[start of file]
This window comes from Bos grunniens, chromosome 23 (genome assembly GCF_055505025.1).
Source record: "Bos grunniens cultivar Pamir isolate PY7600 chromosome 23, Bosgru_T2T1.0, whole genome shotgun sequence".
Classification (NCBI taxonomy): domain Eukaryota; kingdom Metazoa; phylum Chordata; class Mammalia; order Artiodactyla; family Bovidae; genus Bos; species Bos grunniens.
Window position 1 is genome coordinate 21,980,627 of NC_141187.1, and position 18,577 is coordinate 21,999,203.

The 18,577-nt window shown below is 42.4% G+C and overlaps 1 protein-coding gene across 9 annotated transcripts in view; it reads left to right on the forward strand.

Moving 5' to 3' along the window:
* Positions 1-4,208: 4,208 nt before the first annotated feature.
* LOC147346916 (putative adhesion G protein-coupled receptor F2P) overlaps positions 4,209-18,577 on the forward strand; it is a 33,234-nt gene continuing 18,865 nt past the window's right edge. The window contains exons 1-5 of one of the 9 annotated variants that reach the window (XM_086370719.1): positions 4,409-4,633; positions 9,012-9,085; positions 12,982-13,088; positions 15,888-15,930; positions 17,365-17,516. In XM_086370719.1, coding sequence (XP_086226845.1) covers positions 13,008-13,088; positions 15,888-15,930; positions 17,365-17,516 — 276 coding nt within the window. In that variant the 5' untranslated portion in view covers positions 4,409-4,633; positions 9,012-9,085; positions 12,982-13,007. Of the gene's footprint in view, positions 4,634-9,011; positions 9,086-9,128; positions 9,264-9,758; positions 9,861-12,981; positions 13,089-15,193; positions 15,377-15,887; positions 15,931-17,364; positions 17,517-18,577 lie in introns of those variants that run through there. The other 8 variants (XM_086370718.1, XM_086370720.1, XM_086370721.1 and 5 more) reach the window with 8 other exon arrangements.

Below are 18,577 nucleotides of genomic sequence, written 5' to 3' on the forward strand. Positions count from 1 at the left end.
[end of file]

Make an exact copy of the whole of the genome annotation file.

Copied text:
This window comes from Bos grunniens, chromosome 23 (genome assembly GCF_055505025.1).
Source record: "Bos grunniens cultivar Pamir isolate PY7600 chromosome 23, Bosgru_T2T1.0, whole genome shotgun sequence".
Classification (NCBI taxonomy): domain Eukaryota; kingdom Metazoa; phylum Chordata; class Mammalia; order Artiodactyla; family Bovidae; genus Bos; species Bos grunniens.
Window position 1 is genome coordinate 21,980,627 of NC_141187.1, and position 18,577 is coordinate 21,999,203.

The 18,577-nt window shown below is 42.4% G+C and overlaps 1 protein-coding gene across 9 annotated transcripts in view; it reads left to right on the forward strand.

Moving 5' to 3' along the window:
* Positions 1-4,208: 4,208 nt before the first annotated feature.
* LOC147346916 (putative adhesion G protein-coupled receptor F2P) overlaps positions 4,209-18,577 on the forward strand; it is a 33,234-nt gene continuing 18,865 nt past the window's right edge. The window contains exons 1-5 of one of the 9 annotated variants that reach the window (XM_086370719.1): positions 4,409-4,633; positions 9,012-9,085; positions 12,982-13,088; positions 15,888-15,930; positions 17,365-17,516. In XM_086370719.1, coding sequence (XP_086226845.1) covers positions 13,008-13,088; positions 15,888-15,930; positions 17,365-17,516 — 276 coding nt within the window. In that variant the 5' untranslated portion in view covers positions 4,409-4,633; positions 9,012-9,085; positions 12,982-13,007. Of the gene's footprint in view, positions 4,634-9,011; positions 9,086-9,128; positions 9,264-9,758; positions 9,861-12,981; positions 13,089-15,193; positions 15,377-15,887; positions 15,931-17,364; positions 17,517-18,577 lie in introns of those variants that run through there. The other 8 variants (XM_086370718.1, XM_086370720.1, XM_086370721.1 and 5 more) reach the window with 8 other exon arrangements.

Below are 18,577 nucleotides of genomic sequence, written 5' to 3' on the forward strand. Positions count from 1 at the left end.